Good morning, I am Noah Budnick, deputy director for advocacy of Transportation Alternatives, New York City's advocates for safer biking and walking and for more biking and walking.
I want to thank the Transportation Committee for convening this hearing to review these two proposed bills that aim to improve the safety of commercial cyclists as well as pedestrians and the traveling public. Transportation Alternatives supports both of these commonsense measures and has recommendations to strengthen them.
Working cyclists are integral to the success of many restaurants, courier companies and other businesses in New York City. Without them riding on city streets these businesses would cease to function. And, like this committee and the City Council, Transportation Alternatives supports commercial cyclist safety for the sake of both delivery people and for pedestrians.
The following recommendations are all aimed at promoting, encouraging and increasing commercial cycling, for the more cyclists there are on city streets, the safer streets and traffic are for cyclists. This "safety in numbers" phenomenon has been born out in New York City and has been documented in research from cities and countries around the world ("Safety in numbers," Injury Prevention magazine, 2003). On the back page of this testimony is a graph of cycling rates and bicycle crashes in New York City from 1998 to 2005 (2006 data is not yet available), which demonstrates that as daily cycling has increased (approximately 33%), annual bike crashes, injuries and fatalities have gone down (nearly 40%). Increasing the number of bicyclists on the road prevents crashes and reduces the crash rate because drivers become more used to looking for cyclists, seeing cyclists and driving safe around them.
To continue this virtuous cycle of more and safer cycling, it is important that all laws, regulations, policies and programs that the City Council and the administration pursue encourage and increase cycling. Not only will this make streets safer, but it will yield benefits in cleaner air, quieter streets and more healthy New Yorkers. Doing otherwise—discouraging cycling and creating barriers to bike riding—will decrease riding and make it more perilous for those who continue to ride and rob the city of the clean air, health and other quality of life benefits bike riding brings us.
Transportation Alternatives is here today to support both Introductions 24 and 58. We agree that businesses that employ commercial cyclists should provide helmets, lights and bells and hang posters with the traffic rules bicyclists must follow and the City administrative rules that businesses must follow. If passed into law, these introductions will increase compliance of existing laws regarding commercial cyclists, making delivery cyclists more identifiable and businesses more responsible for the safety of their delivery people.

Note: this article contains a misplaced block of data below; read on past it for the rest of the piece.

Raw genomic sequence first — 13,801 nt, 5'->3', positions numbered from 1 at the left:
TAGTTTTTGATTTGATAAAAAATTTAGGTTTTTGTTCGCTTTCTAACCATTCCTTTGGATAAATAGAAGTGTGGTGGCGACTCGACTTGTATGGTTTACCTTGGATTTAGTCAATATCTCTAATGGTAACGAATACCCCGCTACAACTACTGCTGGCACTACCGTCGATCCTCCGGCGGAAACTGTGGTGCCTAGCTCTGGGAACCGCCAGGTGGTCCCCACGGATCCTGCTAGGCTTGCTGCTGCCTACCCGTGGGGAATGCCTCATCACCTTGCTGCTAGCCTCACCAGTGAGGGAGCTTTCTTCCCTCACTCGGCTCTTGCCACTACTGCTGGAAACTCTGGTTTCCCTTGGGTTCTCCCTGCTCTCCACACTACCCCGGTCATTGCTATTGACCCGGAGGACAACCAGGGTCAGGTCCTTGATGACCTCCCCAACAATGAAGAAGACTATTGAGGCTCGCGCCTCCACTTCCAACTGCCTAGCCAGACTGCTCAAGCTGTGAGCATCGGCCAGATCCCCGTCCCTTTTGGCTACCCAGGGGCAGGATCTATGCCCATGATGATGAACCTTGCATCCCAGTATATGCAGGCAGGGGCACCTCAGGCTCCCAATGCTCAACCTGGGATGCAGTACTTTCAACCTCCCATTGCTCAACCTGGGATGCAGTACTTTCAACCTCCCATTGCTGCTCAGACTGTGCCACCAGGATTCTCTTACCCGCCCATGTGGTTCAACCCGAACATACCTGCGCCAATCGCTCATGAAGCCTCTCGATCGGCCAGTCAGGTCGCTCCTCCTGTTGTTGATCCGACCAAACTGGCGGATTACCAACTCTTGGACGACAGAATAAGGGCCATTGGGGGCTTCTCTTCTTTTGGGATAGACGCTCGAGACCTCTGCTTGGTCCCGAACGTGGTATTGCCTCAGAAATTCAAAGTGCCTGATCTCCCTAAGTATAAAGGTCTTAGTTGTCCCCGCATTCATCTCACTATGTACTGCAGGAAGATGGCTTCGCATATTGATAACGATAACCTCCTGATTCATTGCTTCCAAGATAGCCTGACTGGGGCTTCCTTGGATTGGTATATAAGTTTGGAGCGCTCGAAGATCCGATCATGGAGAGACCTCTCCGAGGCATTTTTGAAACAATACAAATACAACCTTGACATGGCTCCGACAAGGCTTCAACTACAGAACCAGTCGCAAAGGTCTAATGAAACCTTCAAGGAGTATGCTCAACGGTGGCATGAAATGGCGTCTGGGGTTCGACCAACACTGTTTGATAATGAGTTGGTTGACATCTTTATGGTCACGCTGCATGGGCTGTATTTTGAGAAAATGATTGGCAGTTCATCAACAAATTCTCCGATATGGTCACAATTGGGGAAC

In 2003, Transportation Alternatives launched our Working Cyclist Safety education and outreach campaign. The campaign continues to this day and works to educate employers, commercial cyclists, their customers and neighbors and government about cyclist safety and the rules working cyclists and their employers must follow. To date, Transportation Alternatives has worked with police precincts, community boards, elected officials, community groups and bike messenger, restaurant and business associations to educate business owners and managers and distribute almost 2,000 English, Spanish and Chinese Working Cyclist Safety posters.
Transportation Alternatives is a longtime supporter of helmet use. Since the September 2006 release of the multi-agency report on the last ten years of bicycle crashes (Bicyclist Fatalities and Serious Injuries in New York City: 1996-2005) advocates have been increasingly working with government agencies to promote cyclist safety and educate commercial cyclists and their employers about safety and the rules of the road. Since September, the City Department of Transportation has fitted and distributed over 1,400 free bicycle helmets, and Transportation Alternatives is proud to partner with the Transportation Department and community based organizations around the boroughs to get these free helmets into the hands of low income and immigrant cyclists, many of whom ride to support themselves and their families and do not have any discretionary income to put towards a bicycle helmet or other safety equipment like bike lights and bells. Transportation Alternatives is also excited to work with the City's Health Department to incorporate bicycle safety into its Health Academy courses and materials it distributes to restaurants citywide.
Introductions 24 and 58 act to amend the City's Administrative Code regarding bicycle delivery. This law already requires employers to provide commercial cyclists with identifying apparel with the business name and number on it, a similar sign for their bicycle and to keep a logbook of deliveries. However, looking around on city streets, one rarely sees businesses complying with these rules.